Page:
When it comes to the business of fashion, these sisters really are doing it for themselves – meet Sydney-based entrepreneur Alyce Tran, who began a career in law before making the leap to accessories and decor, inventing her own niche start-ups along the way. Then there is Caroline, a stylist and brand consultant, also a formidable dynamo, and someone that believes confidence-building is as crucial a component to fashion as its colour palette
You’re both so successful in your respective fields, style is a key element. How did you come to fall in love with fashion?
Alyce: “Our parents ran a newsagency and I remember Caroline and I would sit in the backroom flicking through magazines and pouring over Vogue. You could also say that [our mum] liked to shop for sport on the weekend, this was a Sunday ritual, we’d have dim sum and then head to the department store. Mum was always carting us around the shops. Caroline and I loved that time together, our parents worked so hard and this was our treat. So I think those moments formed part of our passion for style and a love for the whole shopping space.”
We know that you have always been close. Can you tell us a little bit about your relationship and how you supported each other throughout your careers:
Alyce: “We have never been competitive, I think that’s the biggest thing. I’m the older sister and as a child I was enamoured with Caroline, quite protective. In terms of our careers, I lean on her a lot when it comes to keeping my finger on the pulse and remaining in tune with what’s relevant. Caroline is very much in the zeitgeist, so she’s able to keep me on my toes.”
Caroline: “And I feel that Alyce is always pushing me, in the sense where I tend to hold all my work close to my chest, I find it hard to let go, she will always just push me to move forward. Alyce is very good at ticking off all those practical things, she’s not one to procrastinate, so I lean on her in that respect.”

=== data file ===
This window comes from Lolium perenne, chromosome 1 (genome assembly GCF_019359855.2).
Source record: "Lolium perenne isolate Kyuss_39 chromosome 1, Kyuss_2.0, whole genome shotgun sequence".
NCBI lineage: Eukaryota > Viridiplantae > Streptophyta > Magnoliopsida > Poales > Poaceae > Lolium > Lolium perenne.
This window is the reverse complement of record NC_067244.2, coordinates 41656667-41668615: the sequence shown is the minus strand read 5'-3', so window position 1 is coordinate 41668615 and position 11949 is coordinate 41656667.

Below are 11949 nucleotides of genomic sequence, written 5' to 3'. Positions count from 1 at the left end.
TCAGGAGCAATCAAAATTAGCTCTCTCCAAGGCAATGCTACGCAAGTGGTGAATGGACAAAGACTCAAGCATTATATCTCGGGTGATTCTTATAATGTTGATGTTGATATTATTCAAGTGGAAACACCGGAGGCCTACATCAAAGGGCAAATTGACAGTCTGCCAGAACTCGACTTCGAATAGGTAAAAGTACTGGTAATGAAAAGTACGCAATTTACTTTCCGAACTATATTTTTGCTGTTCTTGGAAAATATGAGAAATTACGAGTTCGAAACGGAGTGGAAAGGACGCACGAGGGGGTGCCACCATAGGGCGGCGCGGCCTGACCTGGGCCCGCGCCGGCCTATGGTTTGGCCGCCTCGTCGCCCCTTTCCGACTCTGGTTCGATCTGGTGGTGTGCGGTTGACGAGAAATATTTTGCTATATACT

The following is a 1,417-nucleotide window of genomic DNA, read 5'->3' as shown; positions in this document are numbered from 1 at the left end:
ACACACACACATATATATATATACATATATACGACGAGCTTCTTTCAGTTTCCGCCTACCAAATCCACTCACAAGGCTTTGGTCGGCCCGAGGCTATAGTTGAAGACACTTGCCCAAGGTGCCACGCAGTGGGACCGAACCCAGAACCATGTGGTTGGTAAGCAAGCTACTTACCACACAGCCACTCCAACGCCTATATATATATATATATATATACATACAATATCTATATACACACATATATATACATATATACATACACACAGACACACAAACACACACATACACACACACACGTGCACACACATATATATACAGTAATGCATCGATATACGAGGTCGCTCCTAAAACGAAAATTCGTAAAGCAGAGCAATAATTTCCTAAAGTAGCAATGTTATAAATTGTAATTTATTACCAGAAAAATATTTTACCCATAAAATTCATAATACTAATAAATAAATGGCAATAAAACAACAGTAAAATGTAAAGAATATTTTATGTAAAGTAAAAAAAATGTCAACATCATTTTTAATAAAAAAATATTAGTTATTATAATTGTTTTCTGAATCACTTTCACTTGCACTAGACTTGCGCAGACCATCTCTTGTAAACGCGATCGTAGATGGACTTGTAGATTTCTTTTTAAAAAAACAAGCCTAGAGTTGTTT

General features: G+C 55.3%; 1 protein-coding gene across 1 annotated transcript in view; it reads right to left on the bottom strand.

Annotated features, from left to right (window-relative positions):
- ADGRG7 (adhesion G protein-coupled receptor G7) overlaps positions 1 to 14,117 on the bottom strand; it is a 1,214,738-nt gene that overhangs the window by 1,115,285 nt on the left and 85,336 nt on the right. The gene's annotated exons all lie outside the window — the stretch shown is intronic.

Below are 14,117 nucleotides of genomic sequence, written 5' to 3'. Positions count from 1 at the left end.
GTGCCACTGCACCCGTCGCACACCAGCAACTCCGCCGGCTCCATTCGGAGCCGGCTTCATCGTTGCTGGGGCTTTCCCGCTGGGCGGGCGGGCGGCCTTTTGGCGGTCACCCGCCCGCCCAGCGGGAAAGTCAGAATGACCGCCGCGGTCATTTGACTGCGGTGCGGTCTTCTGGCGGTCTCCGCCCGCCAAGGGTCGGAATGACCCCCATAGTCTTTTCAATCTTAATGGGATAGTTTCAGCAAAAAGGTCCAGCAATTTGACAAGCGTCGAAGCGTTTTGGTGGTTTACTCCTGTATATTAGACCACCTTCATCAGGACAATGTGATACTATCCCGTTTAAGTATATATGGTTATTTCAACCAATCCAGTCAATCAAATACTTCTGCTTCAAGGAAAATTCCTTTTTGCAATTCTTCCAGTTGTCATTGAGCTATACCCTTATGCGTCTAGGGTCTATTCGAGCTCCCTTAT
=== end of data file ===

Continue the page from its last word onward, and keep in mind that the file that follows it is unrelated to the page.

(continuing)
Let’s talk about careers – Alyce, you studied law and went on to build your own accessory start-up, what motivated you?
“I was worked at a law firm and began working on this business idea with another lawyer, with no intention of anything really, the goal was just to make some extra money so we could buy the designer handbags we liked. It was meant to be a hobby but in the end that business caught [the consumer’s] imagination and grew to a size where it made sense for us to leave our jobs. It was an enormous amount of work but I've always had a lot of ideas going on at once. Now, having sold out of The Daily Edited I'm currently working three jobs trying to figure out which one will stick. It's a constant juggle but I like the work.”
Work ethic is such a constant theme throughout your career stories. Caroline, you also created a niche for yourself styling magazines. Can you tell us what drove your success?
“I was at Harper’s Bazaar for seven years, and in that role I wore so many hats, you had to be a chameleon in the sense that you get pushed in so many directions, it’s this wonderful crazy world. I'm so grateful for the experience and the discipline because I had the opportunity to work with the most incredible people, stylists, editors, photographers, and so I found myself really striving to be my best. Now that I am working freelance, I feel as though nothing's ever impossible, I always push everything to the limit.”
What life lessons have you learned from each other?
Alyce: “Caroline's very considered. She has a strong point of view, but she also holds back and allows a creative team to do their thing, and then she’ll come in with an overriding guiding opinion. I think that has been a wonderful lesson, you have to trust in the people around you.”
Caroline: “A lesson that I’ve taken from Alyce, and one that I really wish I'd practiced more in life, is just to get things done. I have an endless to-do list that never seems to go away, whereas Alyce just actions things. She would never leave someone waiting if they’ve reached out for help. I wish I could embody more of her motivation.”
Was that work ethic something that came from your parents, did they help guide you in terms of ambition and goals?